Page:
Attendance to bingo is continuing to grow

Victoria Grattan, Features Editor

On the first Friday of every month at 8 p.m., Pitt-Johnstown Programming Board members offer bingo for students with a chance to win prizes.

Bingo had originally been held in the Mt. Cat Club in the Student Union, but, due to increasing popularity, it has moved to the seating by Brioche Dorée to accommodate more students.

According to Programming Board President Morgan Miller, bingo has been a university event since 2013 and seems to be becoming more popular.

“I think, roughly, there are about 40 to 50 students that come to bingo every month. Our biggest crowd for this year was around 60 students,” Miller said.

Miller said bingo is advertised via Twitter, email and on the blackboard by the Student Union Information Desk.

Miller said that during the week of bingo, Programming Board and E-Board members have a meeting to come up with a list of prizes they would like to give away at bingo.

“Sometimes, we like to do themes, such as back-to-school items or winter-theme(d) items.

“We then give our list to our adviser, Sherri Rae, and she goes and gets the prizes,” Miller said.

Senior Liz Lischick said that she has gone to bingo twice and heard about it from a friend who went every time last semester.

“I (have) won three times. I got a big case of water, Reese’s cups and laundry detergent,” Lischick said.

Lischick said she likes the prizes that are offered.

“It’s basic student wants and needs,” she said.

“Why spend $10 on laundry detergent when you could win it at bingo?”

Lischick said she thinks bingo should be held in the Cambria Room or the cafeteria because the crowd grows each month. She also said she wishes bingo was held two times a month and there could be cash prizes, too, in addition to the practical items already offered.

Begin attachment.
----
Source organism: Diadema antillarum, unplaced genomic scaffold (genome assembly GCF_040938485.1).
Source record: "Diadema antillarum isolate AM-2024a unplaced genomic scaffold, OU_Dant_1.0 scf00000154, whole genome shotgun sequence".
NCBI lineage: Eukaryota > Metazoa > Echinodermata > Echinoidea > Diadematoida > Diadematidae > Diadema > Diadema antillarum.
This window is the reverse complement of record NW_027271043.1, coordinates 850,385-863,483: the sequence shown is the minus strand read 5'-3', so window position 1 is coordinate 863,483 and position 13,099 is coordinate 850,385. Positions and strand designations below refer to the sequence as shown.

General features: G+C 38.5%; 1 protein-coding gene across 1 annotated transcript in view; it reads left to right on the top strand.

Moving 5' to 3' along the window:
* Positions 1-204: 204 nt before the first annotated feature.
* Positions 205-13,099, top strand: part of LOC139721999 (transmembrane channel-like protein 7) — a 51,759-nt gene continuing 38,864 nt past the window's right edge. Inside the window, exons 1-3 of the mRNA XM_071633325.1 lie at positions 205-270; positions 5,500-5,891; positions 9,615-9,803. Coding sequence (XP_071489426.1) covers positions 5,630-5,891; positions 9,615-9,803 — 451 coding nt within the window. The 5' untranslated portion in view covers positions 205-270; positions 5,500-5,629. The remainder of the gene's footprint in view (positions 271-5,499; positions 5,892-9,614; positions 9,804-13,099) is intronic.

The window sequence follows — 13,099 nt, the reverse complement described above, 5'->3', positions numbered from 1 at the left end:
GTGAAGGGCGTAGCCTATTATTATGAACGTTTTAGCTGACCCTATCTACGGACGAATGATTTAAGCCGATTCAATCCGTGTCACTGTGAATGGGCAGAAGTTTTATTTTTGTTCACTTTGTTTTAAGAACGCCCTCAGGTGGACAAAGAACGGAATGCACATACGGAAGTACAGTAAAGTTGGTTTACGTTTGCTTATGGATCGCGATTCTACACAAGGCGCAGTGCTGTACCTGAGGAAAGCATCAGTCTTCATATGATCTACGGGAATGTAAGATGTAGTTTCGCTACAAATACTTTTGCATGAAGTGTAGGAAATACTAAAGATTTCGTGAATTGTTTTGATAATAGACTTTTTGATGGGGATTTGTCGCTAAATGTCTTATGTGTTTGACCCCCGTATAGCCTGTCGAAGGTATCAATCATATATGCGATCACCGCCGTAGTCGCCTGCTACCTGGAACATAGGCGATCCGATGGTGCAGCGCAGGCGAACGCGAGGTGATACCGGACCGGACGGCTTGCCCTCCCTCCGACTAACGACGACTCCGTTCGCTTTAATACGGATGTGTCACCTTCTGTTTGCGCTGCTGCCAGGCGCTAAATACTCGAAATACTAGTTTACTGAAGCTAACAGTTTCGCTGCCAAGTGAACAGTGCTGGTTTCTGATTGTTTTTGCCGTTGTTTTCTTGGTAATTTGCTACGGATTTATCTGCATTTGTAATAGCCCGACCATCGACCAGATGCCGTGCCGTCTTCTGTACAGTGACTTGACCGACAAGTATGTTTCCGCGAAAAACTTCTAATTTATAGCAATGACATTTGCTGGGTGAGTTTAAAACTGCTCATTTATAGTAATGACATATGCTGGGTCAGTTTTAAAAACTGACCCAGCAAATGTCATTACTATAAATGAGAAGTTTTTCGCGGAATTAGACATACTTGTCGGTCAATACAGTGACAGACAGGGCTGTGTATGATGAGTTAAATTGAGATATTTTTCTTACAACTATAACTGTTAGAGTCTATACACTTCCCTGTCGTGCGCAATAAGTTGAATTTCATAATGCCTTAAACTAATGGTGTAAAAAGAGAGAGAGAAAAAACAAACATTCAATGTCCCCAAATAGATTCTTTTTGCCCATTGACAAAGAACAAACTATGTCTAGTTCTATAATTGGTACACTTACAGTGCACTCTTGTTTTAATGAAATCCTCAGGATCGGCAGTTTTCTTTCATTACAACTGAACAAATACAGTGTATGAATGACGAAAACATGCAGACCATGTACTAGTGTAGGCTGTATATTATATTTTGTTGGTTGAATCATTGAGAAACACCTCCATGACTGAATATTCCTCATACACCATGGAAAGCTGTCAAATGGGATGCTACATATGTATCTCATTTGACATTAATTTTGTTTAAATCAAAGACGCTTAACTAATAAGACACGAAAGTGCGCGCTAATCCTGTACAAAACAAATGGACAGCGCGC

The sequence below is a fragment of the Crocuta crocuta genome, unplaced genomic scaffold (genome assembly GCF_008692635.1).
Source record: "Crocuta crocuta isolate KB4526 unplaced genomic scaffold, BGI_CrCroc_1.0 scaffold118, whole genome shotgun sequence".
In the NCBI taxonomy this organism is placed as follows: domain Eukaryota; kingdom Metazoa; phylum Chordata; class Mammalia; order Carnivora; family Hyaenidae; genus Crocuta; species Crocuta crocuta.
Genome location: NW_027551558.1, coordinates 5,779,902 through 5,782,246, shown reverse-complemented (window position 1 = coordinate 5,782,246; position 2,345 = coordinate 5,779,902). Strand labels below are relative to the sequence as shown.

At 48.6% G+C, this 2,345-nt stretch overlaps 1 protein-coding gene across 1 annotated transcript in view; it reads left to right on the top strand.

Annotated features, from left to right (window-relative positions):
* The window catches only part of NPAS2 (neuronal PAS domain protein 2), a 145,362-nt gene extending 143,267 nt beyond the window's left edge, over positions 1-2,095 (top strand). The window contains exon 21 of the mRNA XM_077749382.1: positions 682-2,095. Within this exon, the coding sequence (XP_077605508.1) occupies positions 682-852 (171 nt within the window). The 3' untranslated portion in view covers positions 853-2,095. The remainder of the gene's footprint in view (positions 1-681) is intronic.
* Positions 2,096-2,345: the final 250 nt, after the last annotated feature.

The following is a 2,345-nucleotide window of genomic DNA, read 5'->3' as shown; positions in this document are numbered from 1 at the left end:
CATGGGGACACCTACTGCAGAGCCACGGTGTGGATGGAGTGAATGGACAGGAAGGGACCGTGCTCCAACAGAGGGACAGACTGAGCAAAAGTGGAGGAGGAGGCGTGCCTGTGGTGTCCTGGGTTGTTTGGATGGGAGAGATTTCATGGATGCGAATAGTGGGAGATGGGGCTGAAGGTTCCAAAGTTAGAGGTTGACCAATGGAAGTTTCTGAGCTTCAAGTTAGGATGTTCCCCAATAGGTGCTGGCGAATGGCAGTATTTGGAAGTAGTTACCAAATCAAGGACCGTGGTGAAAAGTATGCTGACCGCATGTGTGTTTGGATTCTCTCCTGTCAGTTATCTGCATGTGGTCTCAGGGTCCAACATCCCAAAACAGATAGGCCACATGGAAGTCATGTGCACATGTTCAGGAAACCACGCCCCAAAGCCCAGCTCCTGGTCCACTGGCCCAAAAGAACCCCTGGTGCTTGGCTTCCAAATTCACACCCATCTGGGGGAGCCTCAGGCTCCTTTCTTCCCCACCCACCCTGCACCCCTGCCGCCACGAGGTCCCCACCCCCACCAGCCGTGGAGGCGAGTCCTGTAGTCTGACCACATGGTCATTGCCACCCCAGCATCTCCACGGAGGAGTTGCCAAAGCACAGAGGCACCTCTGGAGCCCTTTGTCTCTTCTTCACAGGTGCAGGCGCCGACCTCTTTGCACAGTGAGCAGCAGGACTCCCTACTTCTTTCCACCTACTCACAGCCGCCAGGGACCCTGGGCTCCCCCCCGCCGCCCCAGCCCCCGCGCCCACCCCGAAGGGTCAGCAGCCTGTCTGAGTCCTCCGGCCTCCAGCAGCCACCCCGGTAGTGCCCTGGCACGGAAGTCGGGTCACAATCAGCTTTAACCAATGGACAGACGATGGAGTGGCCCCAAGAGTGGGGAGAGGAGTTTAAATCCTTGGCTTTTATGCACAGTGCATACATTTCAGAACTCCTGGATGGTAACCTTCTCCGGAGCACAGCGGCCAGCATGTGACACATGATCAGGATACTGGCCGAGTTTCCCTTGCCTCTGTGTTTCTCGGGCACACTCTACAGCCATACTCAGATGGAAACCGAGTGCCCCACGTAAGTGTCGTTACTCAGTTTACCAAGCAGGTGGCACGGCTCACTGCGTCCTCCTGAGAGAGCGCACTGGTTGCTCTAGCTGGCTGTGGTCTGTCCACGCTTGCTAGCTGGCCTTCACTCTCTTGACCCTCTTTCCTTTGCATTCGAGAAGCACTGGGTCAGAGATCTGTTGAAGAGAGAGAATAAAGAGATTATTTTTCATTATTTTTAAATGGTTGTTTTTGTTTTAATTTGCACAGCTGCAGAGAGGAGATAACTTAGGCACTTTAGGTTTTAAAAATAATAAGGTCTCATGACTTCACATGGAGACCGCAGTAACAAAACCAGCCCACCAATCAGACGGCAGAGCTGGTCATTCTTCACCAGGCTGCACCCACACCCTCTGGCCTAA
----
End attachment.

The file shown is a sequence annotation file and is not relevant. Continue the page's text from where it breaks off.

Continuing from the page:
Lischick said she finds bingo to be an activity for students who do not want to go out to the bars and fraternities.

“I think the campus is mixed with people. Some want to go out and others want to hang around.

“The bars and frats satisfy the needs of those who want to go out, and bingo satisfies the others,” Lischick said.

Miller said she thinks the event is popular because it has an easy-to-remember date and time, and provides students who don’t want to go to parties as opportunity to do something.

“What college student doesn’t want to win free things?” Miller said.

Rae said that bingo started last spring semester, but it was held more sporadically than it is held now.

Rae said that Programming Board Special Events Committee Chairwoman Ogechi Duru, Morgan Miller and Clarissa Nepereny are the three students primarily involved with hosting and conducting bingo, but anyone on Programming Board can help out.

According to Rae, the first regularly occurring bingo night was held last September.

“The first crowd was around 20 people. Now, it has grown to around 60 to 70,” Rae said.

Rae said that she thinks bingo is an activity that will definitely be kept around.

“It’s been successful, and it doesn’t cost a lot per student to participate in, so it’s worthwhile and cost-effective,” Rae said.